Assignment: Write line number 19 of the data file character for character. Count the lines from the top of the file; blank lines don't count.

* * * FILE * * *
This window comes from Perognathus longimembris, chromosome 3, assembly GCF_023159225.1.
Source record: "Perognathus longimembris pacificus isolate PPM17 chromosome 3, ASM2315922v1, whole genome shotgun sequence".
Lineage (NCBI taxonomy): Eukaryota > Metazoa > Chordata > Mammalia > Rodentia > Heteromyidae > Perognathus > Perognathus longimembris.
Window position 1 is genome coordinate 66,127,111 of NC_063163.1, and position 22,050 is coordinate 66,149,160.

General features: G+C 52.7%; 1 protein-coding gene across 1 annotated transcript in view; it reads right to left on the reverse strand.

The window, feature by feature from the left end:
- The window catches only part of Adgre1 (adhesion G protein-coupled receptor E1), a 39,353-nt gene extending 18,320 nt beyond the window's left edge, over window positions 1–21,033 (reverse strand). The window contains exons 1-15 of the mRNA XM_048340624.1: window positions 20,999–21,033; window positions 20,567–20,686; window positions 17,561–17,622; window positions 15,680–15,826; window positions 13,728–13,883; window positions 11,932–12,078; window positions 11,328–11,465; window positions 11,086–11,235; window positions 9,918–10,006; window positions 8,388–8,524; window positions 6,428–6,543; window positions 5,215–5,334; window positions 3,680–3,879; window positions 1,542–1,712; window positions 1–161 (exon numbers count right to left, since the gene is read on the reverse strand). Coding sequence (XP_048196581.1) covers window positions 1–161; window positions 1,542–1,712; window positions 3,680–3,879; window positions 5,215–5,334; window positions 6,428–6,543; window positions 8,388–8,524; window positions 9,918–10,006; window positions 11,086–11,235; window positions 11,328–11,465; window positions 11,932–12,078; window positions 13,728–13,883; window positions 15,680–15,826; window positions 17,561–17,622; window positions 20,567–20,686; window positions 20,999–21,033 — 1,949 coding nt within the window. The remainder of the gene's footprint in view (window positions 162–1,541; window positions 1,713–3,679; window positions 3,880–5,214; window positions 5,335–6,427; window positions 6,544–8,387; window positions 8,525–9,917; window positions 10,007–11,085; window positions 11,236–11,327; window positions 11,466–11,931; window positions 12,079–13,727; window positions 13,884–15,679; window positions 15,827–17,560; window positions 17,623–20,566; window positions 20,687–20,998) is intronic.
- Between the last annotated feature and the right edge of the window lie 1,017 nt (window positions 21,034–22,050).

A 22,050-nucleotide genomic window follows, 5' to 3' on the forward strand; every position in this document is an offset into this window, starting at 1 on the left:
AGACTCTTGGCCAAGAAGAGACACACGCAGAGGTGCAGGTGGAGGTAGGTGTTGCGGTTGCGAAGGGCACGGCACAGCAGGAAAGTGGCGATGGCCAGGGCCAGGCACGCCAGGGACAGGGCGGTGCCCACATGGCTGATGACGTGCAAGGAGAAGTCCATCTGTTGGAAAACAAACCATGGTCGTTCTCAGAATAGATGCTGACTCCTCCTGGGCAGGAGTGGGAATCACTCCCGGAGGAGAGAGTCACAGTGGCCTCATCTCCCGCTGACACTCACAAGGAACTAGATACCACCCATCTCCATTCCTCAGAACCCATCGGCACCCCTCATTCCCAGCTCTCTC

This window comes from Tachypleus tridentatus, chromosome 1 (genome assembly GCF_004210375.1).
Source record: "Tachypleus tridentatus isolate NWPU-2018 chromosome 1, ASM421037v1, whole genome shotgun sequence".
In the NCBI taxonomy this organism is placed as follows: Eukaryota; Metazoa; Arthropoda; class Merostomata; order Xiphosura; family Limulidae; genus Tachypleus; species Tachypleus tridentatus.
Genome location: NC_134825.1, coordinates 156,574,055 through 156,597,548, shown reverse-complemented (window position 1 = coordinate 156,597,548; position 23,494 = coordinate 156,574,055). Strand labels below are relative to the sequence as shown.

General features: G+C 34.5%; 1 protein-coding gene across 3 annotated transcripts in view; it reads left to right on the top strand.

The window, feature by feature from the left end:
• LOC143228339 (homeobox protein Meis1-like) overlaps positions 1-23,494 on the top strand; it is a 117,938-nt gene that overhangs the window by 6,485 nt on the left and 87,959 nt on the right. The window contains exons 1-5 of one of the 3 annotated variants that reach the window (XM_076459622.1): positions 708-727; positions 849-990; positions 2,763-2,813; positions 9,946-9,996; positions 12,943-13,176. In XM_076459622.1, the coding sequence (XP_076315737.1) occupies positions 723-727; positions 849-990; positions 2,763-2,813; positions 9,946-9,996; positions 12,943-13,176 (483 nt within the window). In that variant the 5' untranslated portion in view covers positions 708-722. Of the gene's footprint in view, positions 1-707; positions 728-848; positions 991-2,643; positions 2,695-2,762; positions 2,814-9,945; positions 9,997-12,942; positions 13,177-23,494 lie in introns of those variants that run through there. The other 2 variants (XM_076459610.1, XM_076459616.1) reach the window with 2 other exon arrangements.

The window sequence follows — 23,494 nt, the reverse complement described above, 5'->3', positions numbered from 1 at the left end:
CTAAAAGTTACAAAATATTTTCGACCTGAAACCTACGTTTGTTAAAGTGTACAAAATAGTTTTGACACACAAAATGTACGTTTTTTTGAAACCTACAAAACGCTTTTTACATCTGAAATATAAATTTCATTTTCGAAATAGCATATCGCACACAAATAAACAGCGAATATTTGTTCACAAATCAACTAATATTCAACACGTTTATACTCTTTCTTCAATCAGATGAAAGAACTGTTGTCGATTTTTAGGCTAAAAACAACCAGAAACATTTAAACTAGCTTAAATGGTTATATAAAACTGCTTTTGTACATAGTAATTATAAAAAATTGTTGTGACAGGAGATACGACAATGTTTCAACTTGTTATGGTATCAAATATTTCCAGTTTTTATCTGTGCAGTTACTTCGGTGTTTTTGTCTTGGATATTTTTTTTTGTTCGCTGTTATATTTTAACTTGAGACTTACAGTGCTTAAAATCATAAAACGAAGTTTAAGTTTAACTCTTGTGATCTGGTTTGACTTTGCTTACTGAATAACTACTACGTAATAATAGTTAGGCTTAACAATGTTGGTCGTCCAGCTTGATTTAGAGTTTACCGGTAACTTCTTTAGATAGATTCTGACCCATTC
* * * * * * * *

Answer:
CTAAAAGTTACAAAATATTTTCGACCTGAAACCTACGTTTGTTAAAGTGTACAAAATAGTTTTGACACACAAAATGTACGTTTTTTTGAAACCTACAAAACGCTTTTTACATCTGAAATATAAATTTCATTTTCGAAATAGCATATCGCACACAAATAAACAGCGAATATTTGTTCACAAATCAACTAATATTCAACACGTTTATACTCTTTCTTCAATCAGATGAAAGAACTGTTGTCGATTTTTAGGCTAAAAACAACCAGAAACATTTAAACTAGCTTAAATGGTTATATAAAACTGCTTTTGTACATAGTAATTATAAAAAATTGTTGTGACAGGAGATACGACAATGTTTCAACTTGTTATGGTATCAAATATTTCCAGTTTTTATCTGTGCAGTTACTTCGGTGTTTTTGTCTTGGATATTTTTTTTTGTTCGCTGTTATATTTTAACTTGAGACTTACAGTGCTTAAAATCATAAAACGAAGTTTAAGTTTAACTCTTGTGATCTGGTTTGACTTTGCTTACTGAATAACTACTACGTAATAATAGTTAGGCTTAACAATGTTGGTCGTCCAGCTTGATTTAGAGTTTACCGGTAACTTCTTTAGATAGATTCTGACCCATTC